Odds are you’ve heard of a meme, defined by dictionary.com as, “an idea or element of social behavior passed on through generations in a culture, especially by imitation.” Wikipedia defines an Internet meme as, “a concept that spreads via the Internet.” Pretty ambiguous, I know. But, these days most Internet phenomena, from Barking Cats, to Double Dream Hands, Honey Badger (and its parody), to stuffwhitepeoplelike.com, fit into the meme category. If you are still confused, reference this guide.
Last week when UC Davis police pepper sprayed student protesters on campus, one result was the near-instantaneous creation of a new Internet meme. In this case it happens to be art related, which we love here on Zatista.
After watching lengthy videos of the UC Davis event on YouTube, an American artist living in Scotland named James Alex, Photoshopped some quick alterations of several masterpiece paintings. The idea caught on quickly and within a few hours, Lt. John Pike – by that time notorious around the world – appeared to be pepper-spraying his way through canvas after famous canvas.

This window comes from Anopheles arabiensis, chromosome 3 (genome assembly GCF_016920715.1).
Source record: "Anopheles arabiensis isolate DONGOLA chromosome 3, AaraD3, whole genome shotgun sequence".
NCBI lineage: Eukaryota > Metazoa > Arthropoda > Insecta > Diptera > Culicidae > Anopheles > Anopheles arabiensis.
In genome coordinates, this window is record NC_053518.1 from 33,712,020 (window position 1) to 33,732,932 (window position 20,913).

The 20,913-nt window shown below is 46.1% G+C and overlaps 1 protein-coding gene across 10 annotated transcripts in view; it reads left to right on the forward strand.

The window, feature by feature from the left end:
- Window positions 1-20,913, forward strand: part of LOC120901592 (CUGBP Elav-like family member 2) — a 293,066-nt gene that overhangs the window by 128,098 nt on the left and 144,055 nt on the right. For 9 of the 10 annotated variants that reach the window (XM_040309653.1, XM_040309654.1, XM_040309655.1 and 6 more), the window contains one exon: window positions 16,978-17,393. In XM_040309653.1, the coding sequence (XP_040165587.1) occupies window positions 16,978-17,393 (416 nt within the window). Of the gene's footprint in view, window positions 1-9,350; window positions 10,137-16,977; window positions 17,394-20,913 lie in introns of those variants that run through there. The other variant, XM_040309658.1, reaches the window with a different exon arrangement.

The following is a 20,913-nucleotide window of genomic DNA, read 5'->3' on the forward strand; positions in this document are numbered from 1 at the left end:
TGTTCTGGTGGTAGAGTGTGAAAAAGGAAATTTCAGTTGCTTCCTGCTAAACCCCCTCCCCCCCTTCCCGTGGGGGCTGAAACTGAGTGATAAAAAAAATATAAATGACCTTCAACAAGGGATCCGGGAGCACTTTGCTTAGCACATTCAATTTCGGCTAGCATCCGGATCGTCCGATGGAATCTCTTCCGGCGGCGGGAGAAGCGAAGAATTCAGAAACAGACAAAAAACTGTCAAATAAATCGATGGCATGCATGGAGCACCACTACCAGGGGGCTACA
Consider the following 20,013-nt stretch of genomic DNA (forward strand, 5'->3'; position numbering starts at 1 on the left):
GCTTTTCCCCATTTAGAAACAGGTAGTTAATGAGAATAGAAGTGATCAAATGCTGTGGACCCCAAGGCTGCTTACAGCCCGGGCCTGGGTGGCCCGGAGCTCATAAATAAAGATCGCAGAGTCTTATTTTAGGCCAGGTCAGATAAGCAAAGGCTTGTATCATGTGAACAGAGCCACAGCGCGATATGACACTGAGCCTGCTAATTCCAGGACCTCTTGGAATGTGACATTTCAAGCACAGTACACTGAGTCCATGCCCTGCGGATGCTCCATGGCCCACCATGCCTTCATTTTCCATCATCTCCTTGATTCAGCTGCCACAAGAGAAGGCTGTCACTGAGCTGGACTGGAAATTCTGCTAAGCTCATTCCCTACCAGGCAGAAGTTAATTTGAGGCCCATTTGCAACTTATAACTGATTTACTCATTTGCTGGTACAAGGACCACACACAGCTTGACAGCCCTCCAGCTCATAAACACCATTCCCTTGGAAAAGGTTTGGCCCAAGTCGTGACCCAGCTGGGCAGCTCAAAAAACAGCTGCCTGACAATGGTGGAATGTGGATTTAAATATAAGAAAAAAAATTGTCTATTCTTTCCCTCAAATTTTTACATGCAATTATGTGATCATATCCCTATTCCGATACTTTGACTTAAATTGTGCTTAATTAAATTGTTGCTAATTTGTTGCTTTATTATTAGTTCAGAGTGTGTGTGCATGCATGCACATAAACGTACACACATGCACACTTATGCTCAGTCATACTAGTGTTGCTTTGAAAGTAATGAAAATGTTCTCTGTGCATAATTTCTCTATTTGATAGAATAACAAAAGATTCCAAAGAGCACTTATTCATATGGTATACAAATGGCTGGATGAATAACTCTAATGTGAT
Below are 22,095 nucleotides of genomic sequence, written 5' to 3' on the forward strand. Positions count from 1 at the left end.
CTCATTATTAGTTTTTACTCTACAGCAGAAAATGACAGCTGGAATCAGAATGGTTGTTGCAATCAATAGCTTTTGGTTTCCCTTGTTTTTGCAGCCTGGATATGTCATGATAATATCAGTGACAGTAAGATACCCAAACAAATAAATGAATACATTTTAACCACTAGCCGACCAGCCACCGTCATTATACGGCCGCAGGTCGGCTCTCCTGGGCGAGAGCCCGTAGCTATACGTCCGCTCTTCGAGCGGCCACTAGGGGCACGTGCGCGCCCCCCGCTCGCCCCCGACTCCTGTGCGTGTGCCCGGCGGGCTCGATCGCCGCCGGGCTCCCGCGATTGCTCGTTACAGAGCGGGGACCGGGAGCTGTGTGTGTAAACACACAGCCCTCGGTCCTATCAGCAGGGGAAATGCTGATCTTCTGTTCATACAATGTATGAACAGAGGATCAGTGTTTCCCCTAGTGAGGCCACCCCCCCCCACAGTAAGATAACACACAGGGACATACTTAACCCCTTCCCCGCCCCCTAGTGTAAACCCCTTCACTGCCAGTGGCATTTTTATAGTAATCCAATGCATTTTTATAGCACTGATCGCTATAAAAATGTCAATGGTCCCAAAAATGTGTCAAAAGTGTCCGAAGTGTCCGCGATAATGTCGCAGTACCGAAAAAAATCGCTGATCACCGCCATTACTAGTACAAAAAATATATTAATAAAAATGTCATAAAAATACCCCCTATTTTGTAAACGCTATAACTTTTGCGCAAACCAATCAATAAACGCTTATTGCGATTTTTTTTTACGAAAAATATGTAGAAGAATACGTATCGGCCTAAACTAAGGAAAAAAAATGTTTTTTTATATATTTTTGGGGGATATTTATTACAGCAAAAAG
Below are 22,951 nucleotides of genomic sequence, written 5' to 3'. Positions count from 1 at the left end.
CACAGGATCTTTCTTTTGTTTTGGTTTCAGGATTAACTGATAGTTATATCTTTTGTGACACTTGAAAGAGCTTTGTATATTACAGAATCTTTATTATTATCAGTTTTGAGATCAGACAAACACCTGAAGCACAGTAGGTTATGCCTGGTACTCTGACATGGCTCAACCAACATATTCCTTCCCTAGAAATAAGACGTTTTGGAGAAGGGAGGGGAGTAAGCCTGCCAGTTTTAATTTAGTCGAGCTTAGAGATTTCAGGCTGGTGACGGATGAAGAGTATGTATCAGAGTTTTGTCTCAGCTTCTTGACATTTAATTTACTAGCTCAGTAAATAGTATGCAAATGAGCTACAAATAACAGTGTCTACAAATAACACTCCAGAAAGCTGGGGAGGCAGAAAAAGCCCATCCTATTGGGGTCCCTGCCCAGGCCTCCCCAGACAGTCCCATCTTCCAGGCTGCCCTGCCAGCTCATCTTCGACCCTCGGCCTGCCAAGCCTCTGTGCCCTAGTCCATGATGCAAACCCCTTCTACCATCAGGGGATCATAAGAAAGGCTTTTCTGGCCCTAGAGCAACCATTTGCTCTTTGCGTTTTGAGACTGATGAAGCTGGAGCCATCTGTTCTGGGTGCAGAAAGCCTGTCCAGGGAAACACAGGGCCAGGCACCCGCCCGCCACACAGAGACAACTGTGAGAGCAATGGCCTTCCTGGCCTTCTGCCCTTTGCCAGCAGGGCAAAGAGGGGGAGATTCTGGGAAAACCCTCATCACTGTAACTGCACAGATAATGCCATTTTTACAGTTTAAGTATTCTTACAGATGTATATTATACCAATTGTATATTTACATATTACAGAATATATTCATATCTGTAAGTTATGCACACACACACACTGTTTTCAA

Alex “mashed” up The Gross Clinic and Arcadia by Thomas Eakins, The Spirit of 76’ by Archibald Willard, Christina’s World by Andrew Wyeth, and The Luncheon on the Grass by Édouard Manet. Then, other Internet denizens took up the torch altering Georges Seurat’s A Sunday Afternoon on the Island of La Grande Jatte, and John Trumbull’s Declaration of Independence.
Where does it go from there? Well, Abbey Road, for starters:
Next stop, Star Wars:
Where it ends is another question all together. What are your favorite memes? Share with us here on WallSpin.
- ‘Casually Pepper Spraying Cop’ Meme Takes Off (npr.org)
- Pepper-spray incident takes on own life on the Web (seattletimes.nwsource.com)
- The joy of viral art inspired by UCD pepper-spray video (news.cnet.com)
- Pepper Spray Cop Becomes an Internet Meme (mediabistro.com)